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7.4.  Anchor-Reserved Address-Id Value

   The anchor-reserved address-id value is used when anchors advertise
   their IP address via ADD_ADDR.  It informs the receiving host that
   the address belongs to an anchor and not to the peer.

   The anchor reserved address-id value could be set for 255, for
   instance.

7.5.  SEEK_ADDR Option

   The SEEK_ADDR option is sent by a host to solicit its peer as well as
   proxies and anchors to advertise their addresses.  This option is
   necessary for operation with proxies and anchors, which rely on
   reliable address advertising.

   The SEEK_ADDR option holds the IP version field.  If the value of
   this field is set to zero, addresses to all IP versions are sought.

   SEEK_ADDR also permits peers and MPTCP network nodes to reduce
   address advertising.  It is not necessary, for instance, to
   preemptively advertise IPv6 addresses on connections that only use
   IPv4 and vice versa.

   The SEEK_ADDR option only holds the IP version field which leads to
   length of 3 octets (Figure 13).

                                   1                   2
                 0 1 2 3 4 5 6 7 8 9 0 1 2 3 4 5 6 7 8 9 0 1 2 3
                +---------------+---------------+-------+-------+
                |     Kind      |     Length    |Subtype| IPVer |
                +---------------+---------------+-------+-------+

                             SEEK_ADDR option

                                 Figure 13

7.6.  FWD_ADDR Option

   The FWD_ADDR option is used by a host to forward its peer's IP
   address and port number to an explicit MPTCP network node.

   The fields of the FWD_ADDR are identical to that of the ADD_ADDR
   option.  Since both options have different semantic meanings they
   should also carry different subtypes.






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8.  Security

   Mobility and multi-homing protocols are vulnerable to session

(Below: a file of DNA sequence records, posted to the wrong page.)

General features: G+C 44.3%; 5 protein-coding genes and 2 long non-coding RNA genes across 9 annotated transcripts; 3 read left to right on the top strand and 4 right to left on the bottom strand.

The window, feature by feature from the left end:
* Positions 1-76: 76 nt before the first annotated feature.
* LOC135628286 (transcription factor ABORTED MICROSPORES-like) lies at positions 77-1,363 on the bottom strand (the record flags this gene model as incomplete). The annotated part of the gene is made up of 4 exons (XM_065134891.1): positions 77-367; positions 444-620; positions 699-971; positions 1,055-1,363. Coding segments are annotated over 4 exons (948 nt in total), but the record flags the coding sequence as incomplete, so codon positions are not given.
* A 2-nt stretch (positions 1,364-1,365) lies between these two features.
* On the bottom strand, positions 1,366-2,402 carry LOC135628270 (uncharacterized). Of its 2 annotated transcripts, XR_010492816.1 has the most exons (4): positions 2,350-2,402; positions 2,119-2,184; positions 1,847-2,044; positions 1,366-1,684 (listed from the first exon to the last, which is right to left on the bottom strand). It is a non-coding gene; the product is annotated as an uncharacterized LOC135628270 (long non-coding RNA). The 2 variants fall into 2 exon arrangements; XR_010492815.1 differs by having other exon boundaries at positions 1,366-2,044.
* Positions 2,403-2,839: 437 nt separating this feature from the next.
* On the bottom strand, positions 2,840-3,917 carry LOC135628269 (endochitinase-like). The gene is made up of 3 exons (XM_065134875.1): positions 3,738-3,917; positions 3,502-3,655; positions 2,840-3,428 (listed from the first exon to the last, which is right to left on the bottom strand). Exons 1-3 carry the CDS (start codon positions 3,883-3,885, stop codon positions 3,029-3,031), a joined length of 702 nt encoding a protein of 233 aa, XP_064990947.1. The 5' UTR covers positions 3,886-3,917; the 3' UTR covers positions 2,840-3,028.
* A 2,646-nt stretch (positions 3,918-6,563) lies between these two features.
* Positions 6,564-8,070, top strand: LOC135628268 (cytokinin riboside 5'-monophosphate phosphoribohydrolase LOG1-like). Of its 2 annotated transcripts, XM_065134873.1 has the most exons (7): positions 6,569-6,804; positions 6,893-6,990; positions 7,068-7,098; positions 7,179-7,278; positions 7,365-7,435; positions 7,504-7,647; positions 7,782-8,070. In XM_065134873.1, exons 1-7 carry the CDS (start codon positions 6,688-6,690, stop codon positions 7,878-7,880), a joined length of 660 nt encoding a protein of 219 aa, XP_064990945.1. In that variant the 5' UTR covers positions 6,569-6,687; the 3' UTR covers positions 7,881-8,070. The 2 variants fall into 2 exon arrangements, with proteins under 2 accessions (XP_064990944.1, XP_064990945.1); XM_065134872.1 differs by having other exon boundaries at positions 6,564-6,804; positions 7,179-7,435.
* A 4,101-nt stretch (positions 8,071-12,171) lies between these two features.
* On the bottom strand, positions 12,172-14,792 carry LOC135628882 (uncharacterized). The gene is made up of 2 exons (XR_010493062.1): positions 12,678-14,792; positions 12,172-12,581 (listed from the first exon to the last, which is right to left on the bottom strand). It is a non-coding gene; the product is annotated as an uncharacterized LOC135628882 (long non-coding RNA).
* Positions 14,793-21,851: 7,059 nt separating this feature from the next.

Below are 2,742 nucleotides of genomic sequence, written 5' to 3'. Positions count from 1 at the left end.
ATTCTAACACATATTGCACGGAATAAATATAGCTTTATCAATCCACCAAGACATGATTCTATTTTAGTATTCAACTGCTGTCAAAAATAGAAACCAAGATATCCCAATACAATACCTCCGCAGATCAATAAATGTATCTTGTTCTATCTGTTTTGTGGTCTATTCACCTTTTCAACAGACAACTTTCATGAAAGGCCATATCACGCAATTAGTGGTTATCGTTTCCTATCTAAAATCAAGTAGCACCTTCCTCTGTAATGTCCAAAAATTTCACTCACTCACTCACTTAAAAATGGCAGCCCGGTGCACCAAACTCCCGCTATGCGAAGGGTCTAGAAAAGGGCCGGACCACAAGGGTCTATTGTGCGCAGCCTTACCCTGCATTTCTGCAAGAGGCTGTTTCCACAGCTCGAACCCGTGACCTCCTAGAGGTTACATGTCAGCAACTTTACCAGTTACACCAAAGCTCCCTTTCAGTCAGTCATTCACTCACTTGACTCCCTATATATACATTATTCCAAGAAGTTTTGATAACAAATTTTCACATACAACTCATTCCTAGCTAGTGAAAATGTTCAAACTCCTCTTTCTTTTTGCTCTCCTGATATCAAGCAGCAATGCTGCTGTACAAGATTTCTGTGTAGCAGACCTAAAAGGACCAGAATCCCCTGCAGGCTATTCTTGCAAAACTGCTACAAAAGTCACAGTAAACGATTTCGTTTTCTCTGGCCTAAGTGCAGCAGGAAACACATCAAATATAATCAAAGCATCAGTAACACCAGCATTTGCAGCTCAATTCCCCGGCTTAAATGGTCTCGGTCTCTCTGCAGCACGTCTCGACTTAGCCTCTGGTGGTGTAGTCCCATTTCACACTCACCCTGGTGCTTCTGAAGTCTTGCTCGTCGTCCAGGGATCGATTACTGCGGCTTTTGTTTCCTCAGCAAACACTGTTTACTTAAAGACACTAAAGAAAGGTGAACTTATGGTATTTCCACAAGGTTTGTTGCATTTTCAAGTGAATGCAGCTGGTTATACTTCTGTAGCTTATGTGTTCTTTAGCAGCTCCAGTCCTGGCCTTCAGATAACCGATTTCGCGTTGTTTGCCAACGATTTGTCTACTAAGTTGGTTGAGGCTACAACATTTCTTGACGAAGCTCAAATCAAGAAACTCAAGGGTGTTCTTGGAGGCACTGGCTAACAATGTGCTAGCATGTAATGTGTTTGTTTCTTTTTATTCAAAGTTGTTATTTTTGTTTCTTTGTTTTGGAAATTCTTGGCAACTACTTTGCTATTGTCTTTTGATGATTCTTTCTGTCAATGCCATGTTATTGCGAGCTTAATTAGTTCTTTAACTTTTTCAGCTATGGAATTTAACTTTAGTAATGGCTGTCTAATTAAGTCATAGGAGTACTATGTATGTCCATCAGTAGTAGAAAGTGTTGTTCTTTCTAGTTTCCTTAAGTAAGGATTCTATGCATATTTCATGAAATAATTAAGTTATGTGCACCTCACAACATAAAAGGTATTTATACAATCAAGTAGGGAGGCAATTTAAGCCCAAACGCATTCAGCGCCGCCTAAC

redirection attacks such as session hijacking and distributed DoS
   (DDoS)[3].  For MPTCP, these matters have been discussed in [4].  The
   introduction of implicit proxies and anchors does not add new
   principal vulnerabilities.

   One potential weakness is seen in connections via explicit proxy (or
   anchor), since the proxy can be used by the adversary to disguise its
   true location.  In a DDoS attack, the adversary establishes multiple
   connections with the victim host and then floods the victim with a
   high volume of traffic on each connection.  The severity of such an
   attack does not change when these connections are conducted via
   explicit proxy.  Since the proxy uses its own IP address to forward
   the attacker's packets to the victim, the attacker's IP address
   remains hidden to the victim.  This makes it impossible for the
   victim to identify an adversary prior to accepting a connection and
   to trace back the traffic flood to the attacker's location.

   One could argue that this situation could be improved by specifying a
   strong authentication method to be exercised between host and proxy.
   This, however, is not necessarily the case since a strong
   authentication protocol by itself does not enforce the use of strong
   authenticators.

   Note that this situation is different for mobility protocols like
   Mobile IPv6.  In Mobile IPv6, the home agent uses the mobile host's
   unique home address as the source for traffic originated by the
   mobile host.  The home address is therefore an authenticator of the
   traffic originator.

   To support the same level of security, the explicit proxy could use a
   unique IP address for each host.  While such an approach is feasible
   in IPv6 it may have limited applicability in IPv4 due to IP address
   exhaustion.















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9.  Acknowledgements

   The authors wish to acknowledge suggestions and contributions on
   proxies and anchors by Olivier Bonaventure, Philip Eardley, Alan
   Ford, Mark Handley, Yoshifumi Nishida and Costin Raiciu.














































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10.  References

   [1]  Ford, A., Raiciu, C., Greenhalgh, A., and M. Handley,
        "Architectural Guidelines for Multipath TCP Development",
        RFC 6182, March 2011.

   [2]  Rosenberg, J., Schulzrinne, H., Camarillo, G., Johnston, A.,
        Peterson, J., Sparks, R., Handley, M., and E. Schooler, "SIP:
        Session Initiation Protocol", RFC 6182, June 2002.

   [3]  Nikander, P., Arkko, J., Auro, T., Montenegro, G., and E.
        Nordmark, "Mobile IP Version 6 Route Optimization Security
        Design Background", RFC 4225, December 2005.

   [4]  Bangulo, M., "Threat Analysis for TCP Extensions for Multipath
        Operation with Multiple Addresses", RFC 6181, March 2011.



































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Authors' Addresses

   Georg Hampel
   Alcatel-Lucent
   600 Mountain Ave
   Murray Hill, NJ  07974
   US

   Phone: +1 908 582 2377
   Fax:   +1 908 582 8222
   Email: georg.hampel@alcatel-lucent.com


   Thierry Klein
   Alcatel-Lucent
   600 Mountain Ave
   Murray Hill, NJ  07974
   US

   Phone: +1 908 582 3585
   Fax:   +1 908 582 8222
   Email: thierry.klein@alcatel-lucent.com